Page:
Poloncarz Releases Audit of Convention and Visitors Bureau

Audit Raises Questions on Whether CVB Owes Refund to County, Poorly Drafted Contract by Collins Administration to Blame for Financial Discrepancy

Comptroller’s Office Also Notes Comparatively High CVB Salaries, Above Average Hotel Occupancy Rates, and Surprising Amount of Influence County Executive Has Over CVB Board

ERIE COUNTY, NY—Today, Erie County Comptroller Mark Poloncarz released the findings of an audit of the Buffalo Niagara Convention & Visitors Bureau, Inc. (“CVB”) for the period of January 1, 2008, through June 30, 2010.  

The CVB is a New York not-for-profit corporation formed in 1987 to encourage tourism within Erie County and to promote the County as a convention, film and entertainment location.  While the CVB is not a department or an administrative unit of Erie County, it receives a majority of its operating revenues from the County and is, therefore, subject to audit from the Erie County Comptroller’s Office.

The audit’s primary goal was to determine how much of CVB’s annual budget is derived from the County and whether CVB and the County were in compliance with the terms of their contract. Our office determined that the County provided CVB 83% and 86% of the revenues for its annual budget in 2008 and 2009, respectively. Of specific concern, was whether CVB ended each fiscal year with a surplus because CVB is required to refund any annual surplus back to the County. Our office determined CVB did, in fact, end 2008 and 2009 with a surplus; however, CVB disagrees with such finding because the contract’s terms are confusing and vague.

Poloncarz explained, “Because of the confusing way this contract was written, it is possible to argue that CVB ended 2008 and 2009 with a surplus, or as CVB argues, it ended each year with a deficit.  CVB and its external auditor agreed with our conclusion that this contract is poorly written. They also agreed with our recommendation that language for future contracts should be changed to reflect the specific accounting method used by CVB to calculate its surplus or deficit.”

Additionally, auditors identified several other issues requiring remediation including:  (1) CVB has failed to file certain required reports with the County; (2) CVB board meeting minutes are not always approved; (3) Certain CVB board members are not recorded as present at board meetings and could be removed for cause; (4) CVB did not hold a formal, annual meeting in years audited; and (5) bidding procedures for purchases are not defined. 

Additionally, auditors made several noteworthy discoveries when making comparisons among CVB and other, like, convention and visitor bureaus in the Northeast:

  • CVB spent more, as a percentage of total expenditures, on salaries (53%) than all but one of the other bureaus in our sample group;
  • Less is spent by CVB per hotel and room to advertise the region compared to most of the other, like, organizations in our sample group; 
  • There is no standard hotel occupancy tax (“Bed Tax”) rate assessed on hotel rooms, nor is there a standard percentage of hotel bed tax provided by the underlying governments to other bureaus in our sample group;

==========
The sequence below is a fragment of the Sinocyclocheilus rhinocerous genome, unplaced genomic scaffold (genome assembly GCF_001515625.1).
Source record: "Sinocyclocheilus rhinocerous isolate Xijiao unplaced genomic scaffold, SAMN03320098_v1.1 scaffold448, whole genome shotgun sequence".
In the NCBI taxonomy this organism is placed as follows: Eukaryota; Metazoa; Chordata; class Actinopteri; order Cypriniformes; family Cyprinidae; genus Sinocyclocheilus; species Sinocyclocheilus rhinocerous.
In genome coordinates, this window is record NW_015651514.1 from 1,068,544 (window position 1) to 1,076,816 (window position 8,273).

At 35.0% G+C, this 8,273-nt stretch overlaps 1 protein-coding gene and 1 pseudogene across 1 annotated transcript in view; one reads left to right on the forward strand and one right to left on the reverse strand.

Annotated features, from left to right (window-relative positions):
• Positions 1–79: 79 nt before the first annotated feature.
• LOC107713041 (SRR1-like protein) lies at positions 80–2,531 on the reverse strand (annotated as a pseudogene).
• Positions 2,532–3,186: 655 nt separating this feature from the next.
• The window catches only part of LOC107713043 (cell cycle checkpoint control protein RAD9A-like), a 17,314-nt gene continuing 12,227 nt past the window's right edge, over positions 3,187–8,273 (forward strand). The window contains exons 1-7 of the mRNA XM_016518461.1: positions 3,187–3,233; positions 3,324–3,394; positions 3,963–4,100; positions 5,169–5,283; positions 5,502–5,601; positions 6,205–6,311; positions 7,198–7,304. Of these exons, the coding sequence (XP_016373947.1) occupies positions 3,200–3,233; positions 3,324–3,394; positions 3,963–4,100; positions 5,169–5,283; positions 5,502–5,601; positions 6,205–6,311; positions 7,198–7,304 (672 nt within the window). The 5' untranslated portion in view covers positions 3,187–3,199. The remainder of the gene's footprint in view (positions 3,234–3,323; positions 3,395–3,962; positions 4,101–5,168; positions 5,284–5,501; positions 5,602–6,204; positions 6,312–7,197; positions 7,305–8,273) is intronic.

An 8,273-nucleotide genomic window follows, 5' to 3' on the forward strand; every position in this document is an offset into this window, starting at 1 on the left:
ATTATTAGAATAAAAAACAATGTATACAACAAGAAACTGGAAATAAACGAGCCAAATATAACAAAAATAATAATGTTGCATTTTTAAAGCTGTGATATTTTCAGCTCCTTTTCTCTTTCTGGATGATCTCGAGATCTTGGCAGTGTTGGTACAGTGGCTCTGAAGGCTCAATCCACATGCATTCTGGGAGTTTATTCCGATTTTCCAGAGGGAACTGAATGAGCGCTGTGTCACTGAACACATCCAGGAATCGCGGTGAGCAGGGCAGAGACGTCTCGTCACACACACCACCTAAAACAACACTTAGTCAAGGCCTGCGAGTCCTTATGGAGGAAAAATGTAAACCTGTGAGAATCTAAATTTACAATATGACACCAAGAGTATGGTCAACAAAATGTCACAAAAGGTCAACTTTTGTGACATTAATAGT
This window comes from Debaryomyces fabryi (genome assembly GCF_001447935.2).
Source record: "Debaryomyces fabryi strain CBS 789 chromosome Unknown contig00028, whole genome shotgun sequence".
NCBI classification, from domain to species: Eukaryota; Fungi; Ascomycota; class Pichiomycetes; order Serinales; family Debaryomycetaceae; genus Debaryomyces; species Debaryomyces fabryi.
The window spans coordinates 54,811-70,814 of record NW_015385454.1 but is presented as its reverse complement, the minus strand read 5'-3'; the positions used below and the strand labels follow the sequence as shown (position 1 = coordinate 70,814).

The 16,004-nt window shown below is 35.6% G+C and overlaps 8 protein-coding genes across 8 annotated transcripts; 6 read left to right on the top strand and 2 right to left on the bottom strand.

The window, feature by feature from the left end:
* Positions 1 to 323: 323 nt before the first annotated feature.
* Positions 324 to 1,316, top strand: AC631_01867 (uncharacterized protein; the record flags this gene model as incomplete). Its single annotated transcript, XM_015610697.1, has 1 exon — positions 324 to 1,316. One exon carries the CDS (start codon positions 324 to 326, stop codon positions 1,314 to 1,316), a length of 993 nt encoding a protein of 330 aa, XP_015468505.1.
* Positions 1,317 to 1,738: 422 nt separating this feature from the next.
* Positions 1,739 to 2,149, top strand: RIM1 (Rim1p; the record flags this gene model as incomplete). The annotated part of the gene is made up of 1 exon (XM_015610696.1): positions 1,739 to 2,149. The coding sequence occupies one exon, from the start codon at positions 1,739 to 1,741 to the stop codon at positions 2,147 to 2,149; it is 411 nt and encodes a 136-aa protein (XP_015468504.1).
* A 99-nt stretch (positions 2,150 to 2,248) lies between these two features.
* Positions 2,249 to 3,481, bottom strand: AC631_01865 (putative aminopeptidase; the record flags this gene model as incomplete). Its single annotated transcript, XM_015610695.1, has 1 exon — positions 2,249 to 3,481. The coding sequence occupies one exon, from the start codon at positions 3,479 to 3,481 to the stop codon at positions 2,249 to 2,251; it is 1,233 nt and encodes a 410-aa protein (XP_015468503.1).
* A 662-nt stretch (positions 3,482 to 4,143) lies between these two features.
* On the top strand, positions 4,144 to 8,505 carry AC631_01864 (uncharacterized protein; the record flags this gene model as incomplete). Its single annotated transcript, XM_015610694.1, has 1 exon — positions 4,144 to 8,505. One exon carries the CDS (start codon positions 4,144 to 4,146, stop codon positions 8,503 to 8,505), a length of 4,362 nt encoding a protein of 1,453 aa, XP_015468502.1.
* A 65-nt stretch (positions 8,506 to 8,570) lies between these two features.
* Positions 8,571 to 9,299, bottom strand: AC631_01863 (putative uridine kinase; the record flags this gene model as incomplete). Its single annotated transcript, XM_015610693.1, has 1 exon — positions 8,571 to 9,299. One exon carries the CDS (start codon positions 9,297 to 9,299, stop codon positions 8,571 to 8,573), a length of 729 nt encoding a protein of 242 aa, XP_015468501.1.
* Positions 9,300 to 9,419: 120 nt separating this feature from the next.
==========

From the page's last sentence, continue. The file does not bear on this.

• Erie County has consistently had a higher hotel occupancy rate than the national average; and,
  • The CVB has one of the highest levels of government involvement compared to other bureaus from our sample group, with the county executive directly appointing six (6) board members with the potential to influence an additional three (3) members.  This would mean the county executive can potentially influence nine (9) members, two (2) short of the eleven (11) votes needed for a majority. 

“One of the largest complaints I have heard from local hotel owners is that there are ‘too many’ rooms and, by extension, too much competition for service in Erie County.  This was voiced to me when hotel operators requested a reduction or suspension of the Bed Tax collection in late 2009, which request I rejected,” said Poloncarz.  “Although, Erie County does have more hotel rooms than all but one of the comparable areas, the actual number of rooms, itself, is not an indication that there are ‘too many,’ as can be seen by the higher than the national average occupancy rate.”

Poloncarz also noted, “In comparison to other convention and visitor bureaus, which have little to no governmental influence, the County Executive has a tremendous amount of influence over the CVB’s activities. While Erie County provides a significant portion of the CVB’s revenues, it does not benefit the community to have a convention and visitors bureau that is subject to the political winds of the day.”

Since 2006, the comptroller’s office has conducted more than 50 major audits and reviews of Erie County’s departments, related entities and issues facing residents, which have identified more than $27 million in cost savings.  Under Poloncarz’s leadership, the Audit Division has been shaped into an Inspector General-style organization that stops and prevents waste, fraud and abuse of county taxpayers’ dollars and was honored by the Association of Local Government Auditors with their prestigious Knighton Award for small audit departments in 2007.

The entire audit can be read at: http://www.erie.gov/comptroller/pdfs/CVB%20Audit%20Final%203-2-2011.pdf